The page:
Email Validation in JavaScript

Aug 31, 2020

There are numerous solutions out there for validating an email address in JavaScript, depending on how strict you want to be with your validation. In this tutorial, you'll learn about 3 different options and the tradeoffs between them.

Write Your Own Regular Expression

The quick and easy approach is to write a regular expression that validates whether a string is a correctly formatted email address. One simple approach I've used in the past is checking if the string looks like xx@yy.zz:


This regular expression is fairly concise and handles many common cases. If you don't need to be especially strict about validation, this regexp can be helpful.

/^[^@]+@\w+(\.\w+)+\w$/.test(''); // true
/^[^@]+@\w+(\.\w+)+\w$/.test(''); // true
/^[^@]+@\w+(\.\w+)+\w$/.test('foo@bar.c'); // false, TLD must be at least 2 chars
/^[^@]+@\w+(\.\w+)+\w$/.test('foo@bar'); // false
/^[^@]+@\w+(\.\w+)+\w$/.test(''); // false

However, there are many rules that the above regular expression doesn't account for. For example, the "personal info" part of an email address (everything before '@') cannot contain square braces []. There are more sophisticated regexps that handle most of the edge cases, for example:


However, this regular expression still doesn't handle all edge cases. For example, the personal info part of the email address cannot be more than 64 characters. Because of this, writing your own email validation regexp is typically not a good choice, unless you're certain you only want a quick spot check as to whether an email is valid.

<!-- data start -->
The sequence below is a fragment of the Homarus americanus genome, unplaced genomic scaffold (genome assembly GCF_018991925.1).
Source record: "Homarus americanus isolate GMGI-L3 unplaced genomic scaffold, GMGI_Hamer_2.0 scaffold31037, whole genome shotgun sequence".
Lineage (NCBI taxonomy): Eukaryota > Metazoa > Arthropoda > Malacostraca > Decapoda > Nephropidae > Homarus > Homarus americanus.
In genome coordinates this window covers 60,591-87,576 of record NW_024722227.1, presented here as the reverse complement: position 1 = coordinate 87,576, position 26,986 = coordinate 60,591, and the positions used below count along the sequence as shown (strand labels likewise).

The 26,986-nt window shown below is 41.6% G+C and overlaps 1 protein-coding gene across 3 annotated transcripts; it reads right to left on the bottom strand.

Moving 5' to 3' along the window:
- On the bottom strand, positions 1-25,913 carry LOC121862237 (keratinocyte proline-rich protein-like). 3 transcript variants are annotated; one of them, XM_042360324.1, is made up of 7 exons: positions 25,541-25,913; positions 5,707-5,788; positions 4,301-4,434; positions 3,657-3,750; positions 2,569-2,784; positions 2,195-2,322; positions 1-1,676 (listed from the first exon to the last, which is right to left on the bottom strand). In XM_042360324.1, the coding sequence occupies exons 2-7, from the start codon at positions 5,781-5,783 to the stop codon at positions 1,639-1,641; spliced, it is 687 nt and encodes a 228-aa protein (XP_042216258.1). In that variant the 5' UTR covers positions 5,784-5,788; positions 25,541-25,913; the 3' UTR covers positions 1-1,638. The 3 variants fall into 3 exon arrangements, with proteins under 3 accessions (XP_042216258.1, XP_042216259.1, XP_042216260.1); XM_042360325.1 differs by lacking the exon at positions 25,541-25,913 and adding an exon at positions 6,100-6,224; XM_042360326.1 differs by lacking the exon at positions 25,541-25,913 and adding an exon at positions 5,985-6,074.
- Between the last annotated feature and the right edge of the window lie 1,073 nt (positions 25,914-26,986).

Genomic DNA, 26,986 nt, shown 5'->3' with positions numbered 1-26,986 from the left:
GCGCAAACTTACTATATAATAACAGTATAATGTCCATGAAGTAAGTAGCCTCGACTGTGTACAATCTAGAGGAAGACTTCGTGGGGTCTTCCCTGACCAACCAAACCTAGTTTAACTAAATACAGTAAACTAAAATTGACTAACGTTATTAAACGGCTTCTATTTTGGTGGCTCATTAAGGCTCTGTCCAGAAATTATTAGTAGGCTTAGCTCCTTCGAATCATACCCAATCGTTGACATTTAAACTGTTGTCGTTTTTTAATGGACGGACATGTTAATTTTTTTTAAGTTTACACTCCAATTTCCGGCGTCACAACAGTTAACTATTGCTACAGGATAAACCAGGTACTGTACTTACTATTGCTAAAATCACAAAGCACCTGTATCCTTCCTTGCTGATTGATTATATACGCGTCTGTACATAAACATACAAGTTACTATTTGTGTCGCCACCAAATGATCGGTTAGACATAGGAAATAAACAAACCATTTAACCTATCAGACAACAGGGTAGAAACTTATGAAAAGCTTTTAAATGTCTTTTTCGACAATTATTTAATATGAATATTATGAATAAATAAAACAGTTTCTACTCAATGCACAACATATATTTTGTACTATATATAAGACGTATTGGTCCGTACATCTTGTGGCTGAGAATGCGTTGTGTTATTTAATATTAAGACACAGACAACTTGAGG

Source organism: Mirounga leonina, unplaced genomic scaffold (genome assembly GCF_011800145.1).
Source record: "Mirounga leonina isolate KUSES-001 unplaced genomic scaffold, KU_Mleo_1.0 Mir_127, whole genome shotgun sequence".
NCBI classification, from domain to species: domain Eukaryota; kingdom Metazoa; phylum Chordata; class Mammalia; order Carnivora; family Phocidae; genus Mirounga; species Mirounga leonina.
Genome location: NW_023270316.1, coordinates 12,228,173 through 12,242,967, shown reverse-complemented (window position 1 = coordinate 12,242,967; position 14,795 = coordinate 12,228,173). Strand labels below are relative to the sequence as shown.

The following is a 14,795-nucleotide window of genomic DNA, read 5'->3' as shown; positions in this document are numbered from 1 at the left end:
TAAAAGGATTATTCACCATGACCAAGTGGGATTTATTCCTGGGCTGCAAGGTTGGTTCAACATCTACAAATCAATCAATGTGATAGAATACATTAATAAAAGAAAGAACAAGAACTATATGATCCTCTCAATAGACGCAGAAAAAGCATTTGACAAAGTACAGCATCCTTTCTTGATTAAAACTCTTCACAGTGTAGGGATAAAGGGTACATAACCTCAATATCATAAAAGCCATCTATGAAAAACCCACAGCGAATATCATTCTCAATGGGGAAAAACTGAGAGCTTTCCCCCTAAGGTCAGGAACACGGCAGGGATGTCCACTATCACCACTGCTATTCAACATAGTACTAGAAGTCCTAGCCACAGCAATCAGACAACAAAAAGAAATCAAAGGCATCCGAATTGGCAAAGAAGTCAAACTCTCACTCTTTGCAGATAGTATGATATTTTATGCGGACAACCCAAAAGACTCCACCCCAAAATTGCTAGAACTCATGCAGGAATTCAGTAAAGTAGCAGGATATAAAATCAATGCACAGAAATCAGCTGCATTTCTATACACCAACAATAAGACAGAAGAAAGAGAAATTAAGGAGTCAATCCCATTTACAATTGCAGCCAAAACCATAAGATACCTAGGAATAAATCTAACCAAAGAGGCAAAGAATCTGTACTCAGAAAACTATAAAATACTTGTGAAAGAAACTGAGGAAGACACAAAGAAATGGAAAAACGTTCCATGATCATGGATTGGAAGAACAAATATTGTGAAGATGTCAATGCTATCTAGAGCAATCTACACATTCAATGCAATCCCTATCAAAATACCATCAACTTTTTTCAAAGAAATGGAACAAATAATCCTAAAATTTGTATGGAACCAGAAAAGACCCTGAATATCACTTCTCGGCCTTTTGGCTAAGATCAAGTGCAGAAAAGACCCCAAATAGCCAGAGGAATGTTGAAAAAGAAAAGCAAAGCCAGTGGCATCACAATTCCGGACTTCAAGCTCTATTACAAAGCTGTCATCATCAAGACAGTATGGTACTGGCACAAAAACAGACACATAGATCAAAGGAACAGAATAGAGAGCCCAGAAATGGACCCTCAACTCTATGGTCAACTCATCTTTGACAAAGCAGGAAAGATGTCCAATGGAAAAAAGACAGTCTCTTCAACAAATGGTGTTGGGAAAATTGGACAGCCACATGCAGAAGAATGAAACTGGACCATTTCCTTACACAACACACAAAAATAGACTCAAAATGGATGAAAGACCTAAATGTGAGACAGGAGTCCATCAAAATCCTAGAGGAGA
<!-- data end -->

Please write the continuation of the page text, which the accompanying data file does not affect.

2. Use an npm Module

The email-validator npm module is a more robust check for whether a string is a syntactically valid email address. It handles several rules that regular expressions can't check, for example:

const { validate } = require('email-validator');

validate(''); // true
validate(''); // false

The email-validator module is a great choice most of the time. It handles the complex regular expressions and various rules so you don't have to. You should use email-validator or something similar, unless you have a compelling reason to write your own regular expression.

3. Use an API

Regular expressions and email-validator only check the syntax of the email address, not if it is an actual email address. For example, foo@bar.baz is a syntactically valid email address, but sending an email to that address from Mailgun will fail because baz is not a valid TLD.

There are several APIs for validating email addresses, like Mailgun and Kickbox. These APIs perform additional validation by talking to the actual mail server and verifying that the email exists.

For example, here's how you can use Axios to validate an email against Kickbox's validation API:

const email = '';
const apiKey = 'your key here';

const res = await axios.get('', { params: { email, apiKey } });; // 'undeliverable', because the email address doesn't exist

These APIs are also not foolproof: some mail servers don't allow tools like Mailgun or Kickbox to check whether an individual email address exists, to block email scraping. However, if you want to make absolutely certain that users are signing up with valid emails, and you're willing to pay to maximize deliverability, using an API is a good choice.

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